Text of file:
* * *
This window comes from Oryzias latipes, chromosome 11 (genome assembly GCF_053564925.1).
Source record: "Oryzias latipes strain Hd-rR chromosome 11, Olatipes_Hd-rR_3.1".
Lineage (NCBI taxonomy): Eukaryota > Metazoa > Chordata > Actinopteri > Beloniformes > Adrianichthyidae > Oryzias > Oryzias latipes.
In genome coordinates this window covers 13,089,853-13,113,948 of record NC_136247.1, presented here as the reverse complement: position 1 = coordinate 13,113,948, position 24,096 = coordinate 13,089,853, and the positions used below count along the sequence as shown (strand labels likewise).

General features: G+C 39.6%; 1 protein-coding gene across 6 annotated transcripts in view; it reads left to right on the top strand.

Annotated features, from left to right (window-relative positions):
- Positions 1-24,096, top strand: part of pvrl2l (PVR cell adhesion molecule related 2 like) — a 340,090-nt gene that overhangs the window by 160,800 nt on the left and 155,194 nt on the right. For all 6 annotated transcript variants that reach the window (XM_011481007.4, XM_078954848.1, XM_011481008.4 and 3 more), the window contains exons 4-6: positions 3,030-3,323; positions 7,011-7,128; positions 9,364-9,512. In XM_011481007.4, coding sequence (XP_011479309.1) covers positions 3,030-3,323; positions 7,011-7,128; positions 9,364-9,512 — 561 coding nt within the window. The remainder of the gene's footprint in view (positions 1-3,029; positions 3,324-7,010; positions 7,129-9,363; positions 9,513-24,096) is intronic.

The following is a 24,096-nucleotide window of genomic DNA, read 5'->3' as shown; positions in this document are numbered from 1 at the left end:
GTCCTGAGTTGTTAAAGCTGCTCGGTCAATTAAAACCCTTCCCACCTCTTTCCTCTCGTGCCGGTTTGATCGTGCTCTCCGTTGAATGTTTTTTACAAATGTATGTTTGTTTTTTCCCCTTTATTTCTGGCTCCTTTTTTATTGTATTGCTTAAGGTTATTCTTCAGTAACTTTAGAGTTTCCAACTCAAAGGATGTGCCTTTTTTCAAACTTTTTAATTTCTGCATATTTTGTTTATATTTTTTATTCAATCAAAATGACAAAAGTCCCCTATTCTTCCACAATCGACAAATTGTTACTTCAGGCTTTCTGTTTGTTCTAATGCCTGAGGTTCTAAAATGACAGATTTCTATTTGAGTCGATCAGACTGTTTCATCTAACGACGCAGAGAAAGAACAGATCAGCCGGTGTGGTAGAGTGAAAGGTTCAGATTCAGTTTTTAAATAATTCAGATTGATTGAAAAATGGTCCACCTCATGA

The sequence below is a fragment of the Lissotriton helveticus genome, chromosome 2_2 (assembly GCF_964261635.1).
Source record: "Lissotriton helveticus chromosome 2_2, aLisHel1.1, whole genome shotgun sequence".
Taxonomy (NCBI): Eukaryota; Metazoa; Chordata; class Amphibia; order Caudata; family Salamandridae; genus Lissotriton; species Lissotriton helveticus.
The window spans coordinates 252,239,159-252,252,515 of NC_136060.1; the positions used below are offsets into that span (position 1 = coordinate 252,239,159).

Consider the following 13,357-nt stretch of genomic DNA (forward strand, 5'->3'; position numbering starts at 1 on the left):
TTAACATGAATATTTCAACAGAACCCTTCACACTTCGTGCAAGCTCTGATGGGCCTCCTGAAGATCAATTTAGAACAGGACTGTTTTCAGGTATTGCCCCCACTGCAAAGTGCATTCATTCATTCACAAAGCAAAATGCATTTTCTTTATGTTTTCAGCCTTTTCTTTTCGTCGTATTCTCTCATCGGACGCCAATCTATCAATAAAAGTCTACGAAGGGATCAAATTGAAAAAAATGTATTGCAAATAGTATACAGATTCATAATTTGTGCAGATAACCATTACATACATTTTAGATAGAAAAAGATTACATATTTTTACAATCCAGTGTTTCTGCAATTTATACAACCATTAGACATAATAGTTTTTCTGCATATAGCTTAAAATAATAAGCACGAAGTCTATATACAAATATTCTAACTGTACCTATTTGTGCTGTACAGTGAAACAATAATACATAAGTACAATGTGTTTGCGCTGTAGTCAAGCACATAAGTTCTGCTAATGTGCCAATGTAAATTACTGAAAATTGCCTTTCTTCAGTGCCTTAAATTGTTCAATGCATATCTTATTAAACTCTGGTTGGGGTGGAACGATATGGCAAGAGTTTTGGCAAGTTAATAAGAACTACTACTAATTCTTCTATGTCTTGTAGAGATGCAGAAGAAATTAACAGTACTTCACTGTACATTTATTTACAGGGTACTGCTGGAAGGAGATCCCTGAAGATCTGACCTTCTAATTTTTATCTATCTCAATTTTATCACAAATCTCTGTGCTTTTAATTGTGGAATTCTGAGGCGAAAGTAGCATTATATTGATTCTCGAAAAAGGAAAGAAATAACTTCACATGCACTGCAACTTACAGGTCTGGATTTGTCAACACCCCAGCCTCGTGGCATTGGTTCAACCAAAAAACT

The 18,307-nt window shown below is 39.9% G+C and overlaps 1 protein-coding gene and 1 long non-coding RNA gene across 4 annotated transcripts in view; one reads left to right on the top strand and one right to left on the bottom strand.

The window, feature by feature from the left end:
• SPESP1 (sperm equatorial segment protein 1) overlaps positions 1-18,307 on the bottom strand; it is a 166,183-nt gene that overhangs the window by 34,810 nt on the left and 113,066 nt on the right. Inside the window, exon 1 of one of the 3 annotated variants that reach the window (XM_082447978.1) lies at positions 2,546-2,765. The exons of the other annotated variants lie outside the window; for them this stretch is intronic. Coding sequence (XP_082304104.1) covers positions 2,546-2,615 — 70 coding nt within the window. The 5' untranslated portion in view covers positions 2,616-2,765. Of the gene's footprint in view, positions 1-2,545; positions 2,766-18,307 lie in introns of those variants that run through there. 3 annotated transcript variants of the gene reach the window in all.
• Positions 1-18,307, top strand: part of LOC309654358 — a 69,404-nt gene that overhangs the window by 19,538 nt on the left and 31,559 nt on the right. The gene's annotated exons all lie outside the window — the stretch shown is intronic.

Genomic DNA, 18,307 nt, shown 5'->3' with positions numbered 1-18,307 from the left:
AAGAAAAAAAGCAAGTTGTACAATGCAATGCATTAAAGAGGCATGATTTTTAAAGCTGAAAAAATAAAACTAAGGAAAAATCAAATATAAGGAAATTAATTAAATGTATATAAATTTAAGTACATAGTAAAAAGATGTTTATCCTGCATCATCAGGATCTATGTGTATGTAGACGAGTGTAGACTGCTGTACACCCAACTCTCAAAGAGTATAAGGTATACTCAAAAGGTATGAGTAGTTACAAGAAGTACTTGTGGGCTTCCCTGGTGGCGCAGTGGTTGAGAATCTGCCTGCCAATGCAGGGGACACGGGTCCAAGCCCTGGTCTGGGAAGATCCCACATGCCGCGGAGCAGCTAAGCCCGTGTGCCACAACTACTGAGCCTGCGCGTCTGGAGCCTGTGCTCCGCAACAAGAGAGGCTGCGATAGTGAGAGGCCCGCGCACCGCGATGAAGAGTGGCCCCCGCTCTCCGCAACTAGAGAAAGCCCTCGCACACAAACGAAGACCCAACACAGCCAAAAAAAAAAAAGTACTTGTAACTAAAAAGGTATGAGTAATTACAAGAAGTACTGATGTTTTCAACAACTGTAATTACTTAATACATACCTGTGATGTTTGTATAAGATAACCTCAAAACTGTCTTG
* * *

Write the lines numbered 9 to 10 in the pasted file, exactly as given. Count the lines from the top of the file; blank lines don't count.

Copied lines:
GTCCTGAGTTGTTAAAGCTGCTCGGTCAATTAAAACCCTTCCCACCTCTTTCCTCTCGTGCCGGTTTGATCGTGCTCTCCGTTGAATGTTTTTTACAAATGTATGTTTGTTTTTTCCCCTTTATTTCTGGCTCCTTTTTTATTGTATTGCTTAAGGTTATTCTTCAGTAACTTTAGAGTTTCCAACTCAAAGGATGTGCCTTTTTTCAAACTTTTTAATTTCTGCATATTTTGTTTATATTTTTTATTCAATCAAAATGACAAAAGTCCCCTATTCTTCCACAATCGACAAATTGTTACTTCAGGCTTTCTGTTTGTTCTAATGCCTGAGGTTCTAAAATGACAGATTTCTATTTGAGTCGATCAGACTGTTTCATCTAACGACGCAGAGAAAGAACAGATCAGCCGGTGTGGTAGAGTGAAAGGTTCAGATTCAGTTTTTAAATAATTCAGATTGATTGAAAAATGGTCCACCTCATGA

The sequence below is a fragment of the Lissotriton helveticus genome, chromosome 2_2 (assembly GCF_964261635.1).